11 Points on Fitness Q&A: Adrian Waller

13th August 2019

1) How important do you think fitness/conditioning is to the modern game? In your opinion, have the fitness requirements changed at all with the transition to PAR scoring?

It is hugely important in my opinion. Firstly to prevent injuries from happening in high-risk areas, but also to recover from injuries that have been sustained. The PAR scoring has brought up the overall intensity and pace of squash rallies, meaning players are a lot quicker and more reactive than before. Therefore players have to be stronger to accommodate for this.


2) How many dedicated fitness/conditioning sessions do you complete in a standard training week?

Both in season and off season, I will do something every day.


3) How long do you spend warming up before an on-court practice session and/or match? Do you pay special attention to any certain areas and if so, why?

Around half an hour warm-up before a session or match. I have the same warm-up basis every time but I spend extra time on areas of tightness, which vary daily, and previously injured areas which are still in need of maintenance/strengthening.


4) What is your all-time hardest off-court training session? How often do you perform this session?

Any repeated high-intensity sprint session! I do these off-season at least once a week.


5) In the aforementioned session, how do you keep up your motivation to not only finish, but perform well? Do you use any particular mental strategies?

I try and drag someone else along with me to try and keep it competitive. But if I am on my own, I try and cover the same distance or time myself to make sure the same quality is replicated every time.


6) Do you use any particular type of training session as a ‘test’ to measure your fitness levels?

Not particularly, I do generic fitness testing every couple of months and that gives you a good indication.


7) Do you incorporate any gym-based weights/resistance sessions into your training programme? If so, what are your main goals from this type of training? (i.e. endurance, power, injury resistance etc.)

Yes, mine are usually focused on speed and power.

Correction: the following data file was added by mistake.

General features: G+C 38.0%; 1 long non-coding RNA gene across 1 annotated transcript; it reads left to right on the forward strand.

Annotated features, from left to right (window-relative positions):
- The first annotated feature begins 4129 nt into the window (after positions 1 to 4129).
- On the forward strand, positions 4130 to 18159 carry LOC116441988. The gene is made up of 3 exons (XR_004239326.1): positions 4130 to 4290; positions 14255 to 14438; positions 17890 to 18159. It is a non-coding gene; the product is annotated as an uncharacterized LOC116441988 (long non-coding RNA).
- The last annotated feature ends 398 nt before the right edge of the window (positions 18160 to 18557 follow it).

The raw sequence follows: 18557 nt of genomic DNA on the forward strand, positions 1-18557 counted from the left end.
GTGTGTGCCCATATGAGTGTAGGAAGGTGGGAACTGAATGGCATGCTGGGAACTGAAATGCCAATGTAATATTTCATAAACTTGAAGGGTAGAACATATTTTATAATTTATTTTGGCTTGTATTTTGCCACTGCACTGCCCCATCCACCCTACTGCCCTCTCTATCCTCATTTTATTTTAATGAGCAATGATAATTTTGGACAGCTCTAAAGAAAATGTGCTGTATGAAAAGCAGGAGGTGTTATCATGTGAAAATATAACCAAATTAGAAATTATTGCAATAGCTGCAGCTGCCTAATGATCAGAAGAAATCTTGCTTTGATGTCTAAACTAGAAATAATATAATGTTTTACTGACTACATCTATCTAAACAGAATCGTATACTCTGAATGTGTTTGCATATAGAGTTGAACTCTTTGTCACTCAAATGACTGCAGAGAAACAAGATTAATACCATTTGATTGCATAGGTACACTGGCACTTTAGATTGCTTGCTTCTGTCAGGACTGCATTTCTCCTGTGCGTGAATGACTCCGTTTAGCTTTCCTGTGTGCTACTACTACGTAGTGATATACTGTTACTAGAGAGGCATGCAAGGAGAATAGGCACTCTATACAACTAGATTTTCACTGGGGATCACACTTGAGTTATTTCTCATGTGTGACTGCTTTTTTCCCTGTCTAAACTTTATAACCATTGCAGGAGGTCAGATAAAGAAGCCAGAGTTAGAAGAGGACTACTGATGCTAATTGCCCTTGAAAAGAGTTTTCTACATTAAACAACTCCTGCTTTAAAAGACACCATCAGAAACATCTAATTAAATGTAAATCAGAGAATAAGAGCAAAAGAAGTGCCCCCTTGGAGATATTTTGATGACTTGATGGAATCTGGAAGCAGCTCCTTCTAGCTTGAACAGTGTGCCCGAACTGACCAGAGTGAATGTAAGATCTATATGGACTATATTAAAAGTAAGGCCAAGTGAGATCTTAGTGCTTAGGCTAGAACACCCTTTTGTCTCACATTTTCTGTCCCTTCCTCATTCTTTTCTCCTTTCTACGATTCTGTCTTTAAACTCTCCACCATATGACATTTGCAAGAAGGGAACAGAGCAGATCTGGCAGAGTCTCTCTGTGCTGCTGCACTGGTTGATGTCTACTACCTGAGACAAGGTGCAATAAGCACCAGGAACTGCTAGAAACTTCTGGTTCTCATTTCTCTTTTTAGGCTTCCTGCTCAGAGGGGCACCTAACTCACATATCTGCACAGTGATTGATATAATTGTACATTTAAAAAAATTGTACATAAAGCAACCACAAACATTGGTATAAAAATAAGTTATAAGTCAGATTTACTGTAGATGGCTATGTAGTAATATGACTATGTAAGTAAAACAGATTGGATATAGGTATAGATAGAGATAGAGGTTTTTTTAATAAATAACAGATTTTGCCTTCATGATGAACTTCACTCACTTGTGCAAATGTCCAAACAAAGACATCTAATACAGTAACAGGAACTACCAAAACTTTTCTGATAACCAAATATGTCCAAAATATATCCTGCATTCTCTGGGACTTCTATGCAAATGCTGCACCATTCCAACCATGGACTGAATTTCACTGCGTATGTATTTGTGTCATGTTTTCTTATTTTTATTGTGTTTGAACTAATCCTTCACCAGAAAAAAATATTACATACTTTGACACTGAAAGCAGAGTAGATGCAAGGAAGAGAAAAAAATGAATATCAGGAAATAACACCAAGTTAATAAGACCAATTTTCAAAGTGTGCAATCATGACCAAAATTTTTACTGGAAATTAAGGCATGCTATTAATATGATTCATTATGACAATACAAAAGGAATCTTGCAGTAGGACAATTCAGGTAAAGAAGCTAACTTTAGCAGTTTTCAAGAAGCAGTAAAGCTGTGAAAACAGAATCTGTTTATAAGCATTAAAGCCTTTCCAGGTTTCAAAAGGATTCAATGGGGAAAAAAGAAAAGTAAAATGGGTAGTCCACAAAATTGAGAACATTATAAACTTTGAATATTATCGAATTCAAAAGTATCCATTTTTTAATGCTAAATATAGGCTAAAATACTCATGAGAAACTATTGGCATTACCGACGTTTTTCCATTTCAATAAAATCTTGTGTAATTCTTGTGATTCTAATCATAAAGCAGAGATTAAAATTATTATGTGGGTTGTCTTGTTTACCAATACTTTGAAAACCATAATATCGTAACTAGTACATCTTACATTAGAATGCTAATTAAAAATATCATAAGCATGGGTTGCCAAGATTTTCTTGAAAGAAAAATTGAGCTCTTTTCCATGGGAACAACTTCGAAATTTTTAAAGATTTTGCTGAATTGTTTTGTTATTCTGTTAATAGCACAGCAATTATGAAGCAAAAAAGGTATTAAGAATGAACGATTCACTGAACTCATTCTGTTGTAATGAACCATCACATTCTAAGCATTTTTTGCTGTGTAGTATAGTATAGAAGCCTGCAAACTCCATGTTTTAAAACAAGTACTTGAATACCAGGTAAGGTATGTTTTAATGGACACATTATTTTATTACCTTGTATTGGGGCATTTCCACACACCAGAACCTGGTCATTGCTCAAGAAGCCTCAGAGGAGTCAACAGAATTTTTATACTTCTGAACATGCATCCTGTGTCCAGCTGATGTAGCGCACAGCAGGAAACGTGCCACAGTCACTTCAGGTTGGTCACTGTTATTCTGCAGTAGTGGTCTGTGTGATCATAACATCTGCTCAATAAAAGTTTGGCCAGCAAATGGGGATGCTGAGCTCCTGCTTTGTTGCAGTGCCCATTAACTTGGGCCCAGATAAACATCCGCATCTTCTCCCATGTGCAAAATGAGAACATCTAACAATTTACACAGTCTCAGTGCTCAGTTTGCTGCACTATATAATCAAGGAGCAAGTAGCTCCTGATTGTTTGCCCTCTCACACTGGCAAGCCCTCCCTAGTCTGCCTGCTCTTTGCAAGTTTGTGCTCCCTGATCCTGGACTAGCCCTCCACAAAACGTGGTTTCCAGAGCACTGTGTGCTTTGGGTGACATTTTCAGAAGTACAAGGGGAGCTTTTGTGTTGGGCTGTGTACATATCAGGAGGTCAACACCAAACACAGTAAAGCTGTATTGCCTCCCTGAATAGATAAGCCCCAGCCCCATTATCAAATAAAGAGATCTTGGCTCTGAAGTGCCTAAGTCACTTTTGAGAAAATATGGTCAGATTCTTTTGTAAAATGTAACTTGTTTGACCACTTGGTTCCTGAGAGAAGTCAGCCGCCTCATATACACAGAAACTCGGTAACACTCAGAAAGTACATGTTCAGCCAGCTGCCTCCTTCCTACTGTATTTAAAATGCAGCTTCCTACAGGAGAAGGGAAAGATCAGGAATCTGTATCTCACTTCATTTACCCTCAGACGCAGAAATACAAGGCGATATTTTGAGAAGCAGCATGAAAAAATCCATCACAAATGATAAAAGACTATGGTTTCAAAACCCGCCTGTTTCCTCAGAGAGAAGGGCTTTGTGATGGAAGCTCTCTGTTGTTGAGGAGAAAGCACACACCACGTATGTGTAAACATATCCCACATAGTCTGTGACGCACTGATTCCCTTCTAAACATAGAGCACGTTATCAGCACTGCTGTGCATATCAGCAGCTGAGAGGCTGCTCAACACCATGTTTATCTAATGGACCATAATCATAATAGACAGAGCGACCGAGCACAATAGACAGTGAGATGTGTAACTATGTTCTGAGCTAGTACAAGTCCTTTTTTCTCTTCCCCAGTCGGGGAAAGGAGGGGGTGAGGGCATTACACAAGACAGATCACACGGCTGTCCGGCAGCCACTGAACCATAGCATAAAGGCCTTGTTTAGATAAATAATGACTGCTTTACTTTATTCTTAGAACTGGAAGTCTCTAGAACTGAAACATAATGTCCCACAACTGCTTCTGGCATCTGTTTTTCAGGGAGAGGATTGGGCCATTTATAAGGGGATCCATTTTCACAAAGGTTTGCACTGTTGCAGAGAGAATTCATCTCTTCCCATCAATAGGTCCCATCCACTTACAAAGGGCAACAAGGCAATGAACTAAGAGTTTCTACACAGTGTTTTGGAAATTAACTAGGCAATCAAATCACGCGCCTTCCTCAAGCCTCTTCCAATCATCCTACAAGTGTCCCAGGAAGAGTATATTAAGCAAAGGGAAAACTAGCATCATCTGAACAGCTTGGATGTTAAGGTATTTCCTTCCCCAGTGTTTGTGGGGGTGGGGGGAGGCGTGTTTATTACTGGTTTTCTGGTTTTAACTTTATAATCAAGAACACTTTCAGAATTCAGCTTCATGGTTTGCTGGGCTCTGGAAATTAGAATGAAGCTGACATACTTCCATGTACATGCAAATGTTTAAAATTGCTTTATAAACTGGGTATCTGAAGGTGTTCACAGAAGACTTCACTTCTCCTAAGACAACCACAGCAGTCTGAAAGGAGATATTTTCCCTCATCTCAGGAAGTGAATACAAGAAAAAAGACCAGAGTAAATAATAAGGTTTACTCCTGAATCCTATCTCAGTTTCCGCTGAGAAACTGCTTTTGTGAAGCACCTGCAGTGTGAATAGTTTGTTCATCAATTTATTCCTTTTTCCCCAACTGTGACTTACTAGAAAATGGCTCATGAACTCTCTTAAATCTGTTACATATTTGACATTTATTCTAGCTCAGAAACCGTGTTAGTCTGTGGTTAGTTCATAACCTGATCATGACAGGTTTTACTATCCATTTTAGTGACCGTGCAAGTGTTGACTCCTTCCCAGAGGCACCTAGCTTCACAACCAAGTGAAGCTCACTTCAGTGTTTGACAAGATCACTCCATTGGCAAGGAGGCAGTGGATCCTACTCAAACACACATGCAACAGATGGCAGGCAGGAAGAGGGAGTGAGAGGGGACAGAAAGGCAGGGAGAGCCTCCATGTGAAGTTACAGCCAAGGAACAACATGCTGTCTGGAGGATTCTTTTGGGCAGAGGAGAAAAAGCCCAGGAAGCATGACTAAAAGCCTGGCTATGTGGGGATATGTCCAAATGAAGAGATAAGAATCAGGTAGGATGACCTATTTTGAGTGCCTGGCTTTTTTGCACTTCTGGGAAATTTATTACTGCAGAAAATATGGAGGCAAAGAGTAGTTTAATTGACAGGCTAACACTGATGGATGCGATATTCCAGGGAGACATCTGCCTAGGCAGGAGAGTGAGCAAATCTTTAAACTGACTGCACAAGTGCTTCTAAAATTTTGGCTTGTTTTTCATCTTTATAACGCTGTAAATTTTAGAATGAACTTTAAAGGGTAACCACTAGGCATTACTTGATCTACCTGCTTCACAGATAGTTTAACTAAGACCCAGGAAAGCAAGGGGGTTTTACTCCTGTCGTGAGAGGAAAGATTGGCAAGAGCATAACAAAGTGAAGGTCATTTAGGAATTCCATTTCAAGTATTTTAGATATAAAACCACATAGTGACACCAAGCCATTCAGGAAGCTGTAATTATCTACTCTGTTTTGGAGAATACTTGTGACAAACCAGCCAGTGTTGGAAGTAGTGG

8) Are there any particular items of training equipment you incorporate into your sessions that you feel especially benefit you as a squash player? (i.e. bungee cords, agility ladders, weighted vests etc.)

I use hurdles a lot in my plyometric sessions and a flowing board in the gym to help keep a good range of movement throughout my lower body.


9) Do you follow any type of nutrition plan? If not, how have you learned to fuel your body best for your sport’s demands?

I don’t follow anything strictly, but I try and eat as much fresh food as possible. I find eating as soon as possible after sessions helps me recover quicker and stops me from eating readily available foods, which usually are not good for you.


10) Do you use any supplements/vitamins etc as part of your diet/nutrition?

I use electrolytes during sessions and recovery shakes after matches. I also take multivitamins along with joint care tablets to help cover anything my daily meal did not give me.


11) Do you utilize any recovery techniques in between tournament matches? (i.e. specific foods, drink, treatments, ice bath, etc.)

Ice baths after hard matches and see a physio when possible, to iron out any problems. Other than that, just stay well hydrated.


You can check out our other fitness Q&As with LJ Anjema and Adrian Grant elsewhere on the blog.


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